What Makes a Good Teacher in 2016 Infographic – e-Learning Infographics “What Makes a Good Teacher in 2016 Infographic Posted on April 19, 2016 There’s more to being a great teacher than classroom skills. The successful qualities of education professionals are not easy to instil or duplicate – which makes greatness in teaching just as rare as greatness in medicine. There is much debate, both online and offline, regarding this hot topic. Therefore, ITN Mark Education has put together the What Makes a Good Teacher in 2016 Infographic. Heading include: Love of the subject; Stress management; Complete control; Highly organised;
Professional Behaviour; Praise is precious; Expert instructional methods.”
Clarifying Ideas with Sketchnoting “Play this if you are interested in improving your visual note-taking skills. You can tune in to learn how to bring ideas to life with sketchnotes. ”
12 Awesome Edtech Apps | Edutopia
“Every teacher should build an edtech teaching toolkit that works for you with reliable tools that suit your needs and circumstances. Learning should focus on content, not on figuring out how a tool works. In this post one Vicki Davis discusses 12 edtech tools in her toolkit,”
A One-Stop Spot for Game-Based Learning | Global Educator Institute “Kids and games, two words that go hand in hand. Learning and games may not sound as synonymous. With the increased student engagement and complex thought processes that accompany game-based learning, they should be. Some questions, mentioned in this post, that you can ask to assist you in determining whether or not game-based learning is the right fit or you and your students.
Then links to sites that might be of interest:”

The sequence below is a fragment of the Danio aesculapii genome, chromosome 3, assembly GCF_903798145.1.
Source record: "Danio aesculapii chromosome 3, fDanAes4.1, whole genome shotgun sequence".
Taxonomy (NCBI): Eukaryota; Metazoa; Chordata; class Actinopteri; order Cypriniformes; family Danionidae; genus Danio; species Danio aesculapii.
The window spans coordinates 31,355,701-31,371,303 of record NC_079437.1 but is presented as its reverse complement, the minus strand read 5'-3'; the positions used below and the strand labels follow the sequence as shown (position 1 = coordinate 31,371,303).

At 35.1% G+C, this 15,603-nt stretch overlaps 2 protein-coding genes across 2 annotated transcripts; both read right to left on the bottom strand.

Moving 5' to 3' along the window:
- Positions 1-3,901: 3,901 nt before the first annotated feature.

Building Research Skills for Finding Compelling Data
” When students need to use their research skills for one assignment or another they can go onto the Internet. From this they may find all sorts of information is hurled. What they need to do is sift through tho find the best for their situation. This post offers some tips on how do we can assist students sift through so much information to get at the best and most reliable content”
Why Digital Literacy Is Critical In eLearning – eLearning Industry “Digital literacy has been dubbed as a fourth literacy. Whereas reading, writing, and mathematics are considered as the cornerstone of being literate, literacy in this day is not complete if a person is not capable of accessing and creating digital information. Therefore it is important to talk about digital literacy in education and eLearning.”
Discovering Literature Shakespeare – The British Library
Discovering Literature: Shakespeare is a website created by the British Library which aims to bring the world of Shakespeare to life for a new generation of students and lovers of literature everywhere. Through 300 newly digitised collection items and over 80 essays written by scholars such as Elaine Showalter andEmma Smith, as well as actors Hugh Quarshie and Simon Callow, the site reveals the politics, society and culture which shaped his imagination and legacy.